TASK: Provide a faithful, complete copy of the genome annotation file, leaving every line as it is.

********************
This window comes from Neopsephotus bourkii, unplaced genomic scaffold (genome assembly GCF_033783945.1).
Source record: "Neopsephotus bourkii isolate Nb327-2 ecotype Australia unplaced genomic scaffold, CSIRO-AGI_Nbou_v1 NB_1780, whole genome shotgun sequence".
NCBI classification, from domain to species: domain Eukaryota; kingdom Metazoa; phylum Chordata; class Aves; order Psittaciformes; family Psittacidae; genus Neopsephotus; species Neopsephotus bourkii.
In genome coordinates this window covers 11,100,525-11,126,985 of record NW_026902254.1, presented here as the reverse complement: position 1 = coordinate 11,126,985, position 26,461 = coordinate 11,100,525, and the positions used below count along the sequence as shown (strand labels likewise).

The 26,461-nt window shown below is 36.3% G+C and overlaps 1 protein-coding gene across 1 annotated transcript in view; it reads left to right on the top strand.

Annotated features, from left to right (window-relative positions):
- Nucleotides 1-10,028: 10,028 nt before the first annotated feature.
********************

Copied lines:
This window comes from Neopsephotus bourkii, unplaced genomic scaffold (genome assembly GCF_033783945.1).
Source record: "Neopsephotus bourkii isolate Nb327-2 ecotype Australia unplaced genomic scaffold, CSIRO-AGI_Nbou_v1 NB_1780, whole genome shotgun sequence".
NCBI classification, from domain to species: domain Eukaryota; kingdom Metazoa; phylum Chordata; class Aves; order Psittaciformes; family Psittacidae; genus Neopsephotus; species Neopsephotus bourkii.
In genome coordinates this window covers 11,100,525-11,126,985 of record NW_026902254.1, presented here as the reverse complement: position 1 = coordinate 11,126,985, position 26,461 = coordinate 11,100,525, and the positions used below count along the sequence as shown (strand labels likewise).

The 26,461-nt window shown below is 36.3% G+C and overlaps 1 protein-coding gene across 1 annotated transcript in view; it reads left to right on the top strand.

Annotated features, from left to right (window-relative positions):
- Nucleotides 1-10,028: 10,028 nt before the first annotated feature.